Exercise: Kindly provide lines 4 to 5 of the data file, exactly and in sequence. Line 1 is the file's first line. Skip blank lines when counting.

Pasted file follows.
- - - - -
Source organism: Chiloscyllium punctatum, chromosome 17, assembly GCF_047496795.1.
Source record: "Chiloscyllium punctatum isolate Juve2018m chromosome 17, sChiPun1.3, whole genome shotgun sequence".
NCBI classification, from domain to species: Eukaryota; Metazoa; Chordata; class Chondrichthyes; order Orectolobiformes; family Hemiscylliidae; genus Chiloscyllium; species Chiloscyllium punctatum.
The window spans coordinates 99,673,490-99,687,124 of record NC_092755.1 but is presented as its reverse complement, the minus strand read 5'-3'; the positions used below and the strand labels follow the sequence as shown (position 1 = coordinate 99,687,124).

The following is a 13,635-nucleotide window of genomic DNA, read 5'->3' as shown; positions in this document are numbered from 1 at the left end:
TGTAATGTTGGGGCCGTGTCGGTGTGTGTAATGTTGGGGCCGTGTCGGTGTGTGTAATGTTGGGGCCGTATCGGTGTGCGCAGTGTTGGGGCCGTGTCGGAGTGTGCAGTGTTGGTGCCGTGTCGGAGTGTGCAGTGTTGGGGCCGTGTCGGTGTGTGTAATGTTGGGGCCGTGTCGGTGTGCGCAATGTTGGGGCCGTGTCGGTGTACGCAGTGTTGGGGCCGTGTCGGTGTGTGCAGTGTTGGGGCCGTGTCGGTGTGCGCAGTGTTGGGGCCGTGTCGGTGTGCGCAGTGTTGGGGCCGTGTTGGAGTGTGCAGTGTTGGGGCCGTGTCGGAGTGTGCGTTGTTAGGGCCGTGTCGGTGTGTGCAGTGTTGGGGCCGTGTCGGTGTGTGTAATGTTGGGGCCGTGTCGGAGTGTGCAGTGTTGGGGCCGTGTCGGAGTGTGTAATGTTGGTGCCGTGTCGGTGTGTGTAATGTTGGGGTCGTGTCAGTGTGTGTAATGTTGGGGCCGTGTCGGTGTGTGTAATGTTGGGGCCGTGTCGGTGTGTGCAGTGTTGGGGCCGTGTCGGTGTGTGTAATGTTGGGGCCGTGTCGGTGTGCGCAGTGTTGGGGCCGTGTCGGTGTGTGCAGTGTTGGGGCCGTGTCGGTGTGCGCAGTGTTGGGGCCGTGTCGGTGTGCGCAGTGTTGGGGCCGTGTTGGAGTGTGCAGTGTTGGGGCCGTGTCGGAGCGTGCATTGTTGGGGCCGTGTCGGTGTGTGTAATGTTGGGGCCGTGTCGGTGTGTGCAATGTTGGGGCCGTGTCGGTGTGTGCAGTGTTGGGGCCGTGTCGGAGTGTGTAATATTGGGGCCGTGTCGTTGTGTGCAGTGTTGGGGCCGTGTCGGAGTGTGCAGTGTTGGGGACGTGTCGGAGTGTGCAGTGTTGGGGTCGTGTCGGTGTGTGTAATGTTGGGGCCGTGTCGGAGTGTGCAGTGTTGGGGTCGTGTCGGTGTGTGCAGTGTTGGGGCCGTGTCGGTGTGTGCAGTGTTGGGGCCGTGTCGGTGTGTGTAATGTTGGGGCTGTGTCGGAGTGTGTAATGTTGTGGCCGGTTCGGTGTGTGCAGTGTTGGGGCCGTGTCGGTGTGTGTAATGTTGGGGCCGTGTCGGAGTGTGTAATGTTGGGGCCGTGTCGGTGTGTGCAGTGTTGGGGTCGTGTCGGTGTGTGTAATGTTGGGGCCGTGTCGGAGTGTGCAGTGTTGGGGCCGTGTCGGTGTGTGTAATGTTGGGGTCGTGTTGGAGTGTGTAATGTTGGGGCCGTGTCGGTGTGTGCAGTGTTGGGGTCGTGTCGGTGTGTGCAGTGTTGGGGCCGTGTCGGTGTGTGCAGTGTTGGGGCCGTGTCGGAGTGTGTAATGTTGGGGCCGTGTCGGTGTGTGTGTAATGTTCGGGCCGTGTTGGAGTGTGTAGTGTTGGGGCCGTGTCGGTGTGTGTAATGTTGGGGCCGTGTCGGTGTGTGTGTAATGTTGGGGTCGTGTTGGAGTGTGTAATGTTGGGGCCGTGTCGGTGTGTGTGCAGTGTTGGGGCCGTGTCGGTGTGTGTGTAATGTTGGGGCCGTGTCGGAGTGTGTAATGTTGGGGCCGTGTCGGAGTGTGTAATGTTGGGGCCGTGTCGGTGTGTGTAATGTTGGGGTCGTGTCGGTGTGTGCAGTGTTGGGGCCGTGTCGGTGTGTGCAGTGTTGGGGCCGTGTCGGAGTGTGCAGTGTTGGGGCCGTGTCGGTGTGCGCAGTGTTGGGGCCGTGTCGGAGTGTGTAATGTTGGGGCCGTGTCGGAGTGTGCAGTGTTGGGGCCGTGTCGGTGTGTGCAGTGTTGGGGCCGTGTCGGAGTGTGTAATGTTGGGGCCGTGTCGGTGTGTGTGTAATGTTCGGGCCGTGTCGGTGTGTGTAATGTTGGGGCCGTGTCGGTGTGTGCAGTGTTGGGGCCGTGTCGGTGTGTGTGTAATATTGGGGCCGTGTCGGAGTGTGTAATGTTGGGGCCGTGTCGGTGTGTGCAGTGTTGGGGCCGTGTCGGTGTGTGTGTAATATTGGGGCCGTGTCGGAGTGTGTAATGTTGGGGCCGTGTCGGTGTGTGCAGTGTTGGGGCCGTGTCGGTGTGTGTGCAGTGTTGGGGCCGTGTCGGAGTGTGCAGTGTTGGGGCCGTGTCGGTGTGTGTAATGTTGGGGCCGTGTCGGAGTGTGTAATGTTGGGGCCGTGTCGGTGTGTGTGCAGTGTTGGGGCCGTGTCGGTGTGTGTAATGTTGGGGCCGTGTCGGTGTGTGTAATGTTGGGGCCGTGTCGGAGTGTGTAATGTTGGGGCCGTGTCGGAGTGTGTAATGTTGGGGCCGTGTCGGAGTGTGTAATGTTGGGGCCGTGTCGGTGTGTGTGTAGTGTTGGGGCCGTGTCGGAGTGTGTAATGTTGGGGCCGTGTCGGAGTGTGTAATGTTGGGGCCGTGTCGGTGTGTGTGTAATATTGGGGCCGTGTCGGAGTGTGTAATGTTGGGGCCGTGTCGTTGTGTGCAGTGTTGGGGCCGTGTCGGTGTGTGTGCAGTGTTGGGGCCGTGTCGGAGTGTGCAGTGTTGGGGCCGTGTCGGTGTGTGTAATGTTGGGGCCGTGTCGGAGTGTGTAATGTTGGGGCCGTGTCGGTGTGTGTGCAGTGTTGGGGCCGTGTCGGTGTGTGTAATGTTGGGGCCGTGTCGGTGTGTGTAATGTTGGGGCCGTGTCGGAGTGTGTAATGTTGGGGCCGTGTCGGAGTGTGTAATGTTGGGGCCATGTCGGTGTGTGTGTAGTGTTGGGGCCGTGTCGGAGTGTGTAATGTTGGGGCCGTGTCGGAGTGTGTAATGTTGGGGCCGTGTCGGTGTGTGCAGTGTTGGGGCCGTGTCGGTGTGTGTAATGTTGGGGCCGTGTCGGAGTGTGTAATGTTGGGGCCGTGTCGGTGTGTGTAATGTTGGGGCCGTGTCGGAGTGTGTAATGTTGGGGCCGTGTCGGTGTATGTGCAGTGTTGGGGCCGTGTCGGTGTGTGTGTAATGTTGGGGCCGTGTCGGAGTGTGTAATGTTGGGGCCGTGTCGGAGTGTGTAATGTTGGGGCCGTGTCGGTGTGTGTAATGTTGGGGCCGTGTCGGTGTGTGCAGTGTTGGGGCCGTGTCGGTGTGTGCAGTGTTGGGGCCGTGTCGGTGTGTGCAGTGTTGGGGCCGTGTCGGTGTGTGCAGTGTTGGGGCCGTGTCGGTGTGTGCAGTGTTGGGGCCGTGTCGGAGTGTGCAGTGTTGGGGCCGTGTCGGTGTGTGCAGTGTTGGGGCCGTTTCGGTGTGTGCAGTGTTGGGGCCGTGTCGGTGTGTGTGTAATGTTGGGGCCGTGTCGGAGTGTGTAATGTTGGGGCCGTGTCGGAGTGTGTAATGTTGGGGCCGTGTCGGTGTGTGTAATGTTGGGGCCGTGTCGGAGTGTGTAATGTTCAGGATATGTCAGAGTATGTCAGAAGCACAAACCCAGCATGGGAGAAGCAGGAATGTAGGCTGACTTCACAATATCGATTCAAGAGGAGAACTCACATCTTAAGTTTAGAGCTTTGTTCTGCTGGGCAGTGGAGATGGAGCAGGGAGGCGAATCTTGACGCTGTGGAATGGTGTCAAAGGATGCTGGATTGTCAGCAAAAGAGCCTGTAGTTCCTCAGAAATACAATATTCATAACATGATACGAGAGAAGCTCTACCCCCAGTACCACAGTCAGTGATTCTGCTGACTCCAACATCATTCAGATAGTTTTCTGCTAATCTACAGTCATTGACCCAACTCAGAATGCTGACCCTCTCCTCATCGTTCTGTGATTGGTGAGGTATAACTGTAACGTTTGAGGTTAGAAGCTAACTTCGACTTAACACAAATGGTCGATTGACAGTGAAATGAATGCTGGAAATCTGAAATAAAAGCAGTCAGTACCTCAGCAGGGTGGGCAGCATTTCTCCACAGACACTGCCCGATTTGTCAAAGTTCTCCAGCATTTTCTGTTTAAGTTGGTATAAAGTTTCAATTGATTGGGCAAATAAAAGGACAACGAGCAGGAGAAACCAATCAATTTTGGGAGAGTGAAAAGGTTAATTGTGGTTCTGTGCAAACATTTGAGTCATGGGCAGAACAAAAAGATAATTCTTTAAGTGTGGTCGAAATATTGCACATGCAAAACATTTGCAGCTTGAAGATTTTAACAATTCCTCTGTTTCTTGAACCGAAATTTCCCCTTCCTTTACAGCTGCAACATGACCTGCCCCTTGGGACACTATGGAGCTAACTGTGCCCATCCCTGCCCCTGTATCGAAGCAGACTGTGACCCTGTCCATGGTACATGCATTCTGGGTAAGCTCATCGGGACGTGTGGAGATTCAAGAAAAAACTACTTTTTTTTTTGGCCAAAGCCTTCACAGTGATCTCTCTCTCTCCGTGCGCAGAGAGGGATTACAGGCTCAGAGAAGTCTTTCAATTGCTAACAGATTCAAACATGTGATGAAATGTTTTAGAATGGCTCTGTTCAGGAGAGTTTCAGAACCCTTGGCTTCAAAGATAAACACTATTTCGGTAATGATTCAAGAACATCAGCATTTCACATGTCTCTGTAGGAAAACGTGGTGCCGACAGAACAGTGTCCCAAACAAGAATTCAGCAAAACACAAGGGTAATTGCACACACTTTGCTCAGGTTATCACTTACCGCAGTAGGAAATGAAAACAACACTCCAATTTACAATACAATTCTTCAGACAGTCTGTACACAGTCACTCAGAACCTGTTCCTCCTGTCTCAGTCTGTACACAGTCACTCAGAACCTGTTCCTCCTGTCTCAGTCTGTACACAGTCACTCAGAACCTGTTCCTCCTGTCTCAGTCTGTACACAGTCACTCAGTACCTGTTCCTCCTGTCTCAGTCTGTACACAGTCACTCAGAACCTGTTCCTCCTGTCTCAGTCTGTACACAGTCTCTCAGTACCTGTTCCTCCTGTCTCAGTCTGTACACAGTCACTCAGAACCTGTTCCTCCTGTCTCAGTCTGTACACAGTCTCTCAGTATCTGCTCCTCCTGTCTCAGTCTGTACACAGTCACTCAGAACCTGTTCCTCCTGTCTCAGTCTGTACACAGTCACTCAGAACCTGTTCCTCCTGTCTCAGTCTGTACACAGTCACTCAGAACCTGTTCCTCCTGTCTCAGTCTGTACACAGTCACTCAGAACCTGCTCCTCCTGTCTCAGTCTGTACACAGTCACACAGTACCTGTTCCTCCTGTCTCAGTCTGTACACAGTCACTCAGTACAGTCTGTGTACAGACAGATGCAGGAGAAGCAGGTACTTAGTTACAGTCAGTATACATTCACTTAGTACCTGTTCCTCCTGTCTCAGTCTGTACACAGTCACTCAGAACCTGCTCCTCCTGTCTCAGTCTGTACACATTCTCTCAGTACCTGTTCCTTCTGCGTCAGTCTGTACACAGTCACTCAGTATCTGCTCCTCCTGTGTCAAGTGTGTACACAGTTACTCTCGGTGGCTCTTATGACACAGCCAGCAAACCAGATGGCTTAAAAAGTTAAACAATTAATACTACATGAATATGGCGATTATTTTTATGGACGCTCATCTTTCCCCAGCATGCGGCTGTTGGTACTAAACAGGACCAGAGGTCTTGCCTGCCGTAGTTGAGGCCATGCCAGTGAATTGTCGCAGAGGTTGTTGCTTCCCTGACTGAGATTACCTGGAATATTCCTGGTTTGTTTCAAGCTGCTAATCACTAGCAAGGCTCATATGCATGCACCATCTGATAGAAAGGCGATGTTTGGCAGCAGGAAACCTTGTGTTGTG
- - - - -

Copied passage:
The window spans coordinates 99,673,490-99,687,124 of record NC_092755.1 but is presented as its reverse complement, the minus strand read 5'-3'; the positions used below and the strand labels follow the sequence as shown (position 1 = coordinate 99,687,124).

The following is a 13,635-nucleotide window of genomic DNA, read 5'->3' as shown; positions in this document are numbered from 1 at the left end: